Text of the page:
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A whimsical, “honest and heartfelt” (Booklist) generational story of family and identity where hats turn into leeches, ghosts blow kisses from lemon trees, and the things you find at the end of your fishing line might not be a fish at all.

Half-Colombian Eddie Aguado has never really felt Colombian. Especially after Papa died. And since Mama keeps her memories of Papa locked up where Eddie can’t get to them, he only has Papa’s third-place fishing tournament medal to remember him by. He’ll have to figure out how to be more Colombian on his own.

As if by magic, the perfect opportunity arises. Eddie—who’s never left Minnesota—is invited to spend the summer in Colombia with his older half-brother. But as his adventure unfolds, he feels more and more like a fish out of water.

Figuring out how to be a true colombiano might be more difficult than he thought.

Chapter 1 1
THE WATER by the shore smells like the bottom of the garbage pail right after I take out the trash. I scrunch up my nose and head down the wooden boards of the T-shaped dock. A dad with a small child points across the lake, while a man in a dirty Twins cap blasts country music from an old radio. Leaning my elbows on the dock’s railing, I watch the gray-green fish dart and glide below me.

“What are you doing?” asks a loud voice. It’s the purple-haired girl I noticed at day camp this morning.

“Quiet,” I say. “You’ll scare the fish.”

“Oh, and that thing won’t?” She nods her chin toward the radio.

She has a point.

“Look.” She leans close—too close—and points at a flyer stapled to the dock next to where I’m resting my elbows. The flyer has a picture of a smiling fish fishing. A speech bubble coming out of its mouth says, Catch me if you can!

I recognize that fish from somewhere.

“What is it?” the girl asks, as if I know.

“I’m not sure—” I start to say. But then I realize I am sure. “It’s a fishing contest.”

“You’re right.” She taps the words on the paper and reads aloud, “?‘The Fourteenth Annual Arne Hopkins Dock Fishing Tournament. Enter for your chance to win the five-thousand-dollar prize.’?” She whistles through teeth that stick out like a bunny’s. “That’s a lot of cash. Who’s Arne Hopkins?”

“No idea. I never heard of him until a couple of weeks ago when I found this.”

I pull a smooth disc out of my pocket. It’s a medal—orangish pink, like it’s trying to be bronze. Third place. On one side is a picture of the same smiling fish holding a fishing rod, and the words “2nd Annual Arne Hopkins Dock Fishing Tournament” are squeezed in around the circle.

The girl leans in, and I realize that her hair isn’t completely purple, just the ends. Most of it’s blond, making her look kind of like a sunset. She grabs the medal from my hand and flips it over. I don’t need to look at it to know that it says Eduardo Aguado León in faded engraved script.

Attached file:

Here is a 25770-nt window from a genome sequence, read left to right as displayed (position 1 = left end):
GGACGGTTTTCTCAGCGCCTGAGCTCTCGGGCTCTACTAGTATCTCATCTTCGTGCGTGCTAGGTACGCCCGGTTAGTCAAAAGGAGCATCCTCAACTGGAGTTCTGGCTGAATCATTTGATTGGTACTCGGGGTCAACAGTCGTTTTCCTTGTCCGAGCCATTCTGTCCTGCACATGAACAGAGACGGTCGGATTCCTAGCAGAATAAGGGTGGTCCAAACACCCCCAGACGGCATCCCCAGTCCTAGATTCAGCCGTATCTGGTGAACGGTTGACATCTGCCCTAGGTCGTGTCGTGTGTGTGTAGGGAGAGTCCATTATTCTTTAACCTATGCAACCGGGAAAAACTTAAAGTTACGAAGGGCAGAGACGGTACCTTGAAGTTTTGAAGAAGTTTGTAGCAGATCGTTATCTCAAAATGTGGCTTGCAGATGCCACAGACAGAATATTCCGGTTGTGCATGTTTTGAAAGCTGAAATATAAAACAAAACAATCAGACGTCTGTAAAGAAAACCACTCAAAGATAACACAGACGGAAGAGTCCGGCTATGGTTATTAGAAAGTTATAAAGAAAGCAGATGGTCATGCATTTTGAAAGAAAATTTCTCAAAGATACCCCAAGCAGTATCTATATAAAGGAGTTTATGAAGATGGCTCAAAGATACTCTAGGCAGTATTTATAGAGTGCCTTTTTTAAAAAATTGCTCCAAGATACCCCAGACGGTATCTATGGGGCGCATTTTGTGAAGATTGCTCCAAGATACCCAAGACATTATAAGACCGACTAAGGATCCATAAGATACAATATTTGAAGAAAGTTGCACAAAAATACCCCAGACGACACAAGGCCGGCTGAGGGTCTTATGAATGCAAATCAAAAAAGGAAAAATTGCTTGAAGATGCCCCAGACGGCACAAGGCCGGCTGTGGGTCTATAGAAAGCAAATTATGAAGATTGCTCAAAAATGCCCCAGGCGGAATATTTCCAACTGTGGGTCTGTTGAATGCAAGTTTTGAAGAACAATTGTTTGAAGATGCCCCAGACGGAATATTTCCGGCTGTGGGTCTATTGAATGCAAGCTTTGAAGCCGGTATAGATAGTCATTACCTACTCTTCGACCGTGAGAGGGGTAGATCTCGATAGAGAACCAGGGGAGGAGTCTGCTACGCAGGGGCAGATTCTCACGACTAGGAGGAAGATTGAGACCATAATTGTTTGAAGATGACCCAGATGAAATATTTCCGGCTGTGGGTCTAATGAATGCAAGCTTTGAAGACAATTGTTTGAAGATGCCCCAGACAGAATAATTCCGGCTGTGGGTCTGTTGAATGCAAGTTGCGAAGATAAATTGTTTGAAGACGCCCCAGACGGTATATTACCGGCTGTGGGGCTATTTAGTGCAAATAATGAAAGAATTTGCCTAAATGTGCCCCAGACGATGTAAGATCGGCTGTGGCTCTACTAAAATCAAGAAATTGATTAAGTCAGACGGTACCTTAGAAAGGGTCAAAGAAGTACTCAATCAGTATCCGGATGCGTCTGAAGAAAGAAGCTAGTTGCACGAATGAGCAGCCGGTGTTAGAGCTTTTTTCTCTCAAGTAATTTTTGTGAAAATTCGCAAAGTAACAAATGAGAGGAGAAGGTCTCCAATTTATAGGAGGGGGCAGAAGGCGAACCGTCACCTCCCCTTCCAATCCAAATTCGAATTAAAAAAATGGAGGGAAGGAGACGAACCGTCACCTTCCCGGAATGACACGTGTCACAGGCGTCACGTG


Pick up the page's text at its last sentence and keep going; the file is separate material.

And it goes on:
“Who’s Eduardo Aguado León?” she asks, mutilating the pronunciation.

“My dad.”

“Your dad won this contest?” The girl stares at me like I’m giving away the secrets of the universe.

“I suppose.” I don’t feel the need to tell her that I barely remember him, much less know if he really won some fishing tournament.

“You going to enter?” she asks, handing me back the medal.

I snap my fingers shut around the disc. “It says you have to have a team—at least two people.”

“Why don’t you and your dad enter?”

I ignore her question. Instead I say, more to myself than to her, “If Liam were still here, he would’ve been my partner. But he just moved away.”

“I don’t know who Liam is, but you’re in luck,” the girl says. She squints her eyes and places one hand behind her back and the other flat against her stomach. She isn’t smiling, but she winks at me as she bows deeply at the waist. “I guess I moved to Minnesota just in time. I’ll be your partner.” Upright again, she holds out her hand like a grown-up. “Pleased to meet you. I’m Cameron.”

I look at her hand. The nails are bitten down, and her wrist has a stain of green marker, probably from the nametag decorating we had to do this morning. Kamp Kids day camp—also known as summer day care—is just as pointless as I thought it would be. This morning we were forced to play name games in big circles. I wasn’t in Cameron’s group. Then we ate our bag lunches under trees while getting dive-bombed by flies. I’m desperately counting the minutes until my half brother arrives from Colombia and I don’t have to go to camp anymore. Just seven more days.

“Well?” Cameron is looking at me expectantly. “Aren’t you going to tell me your name? That’s what people do, you know.”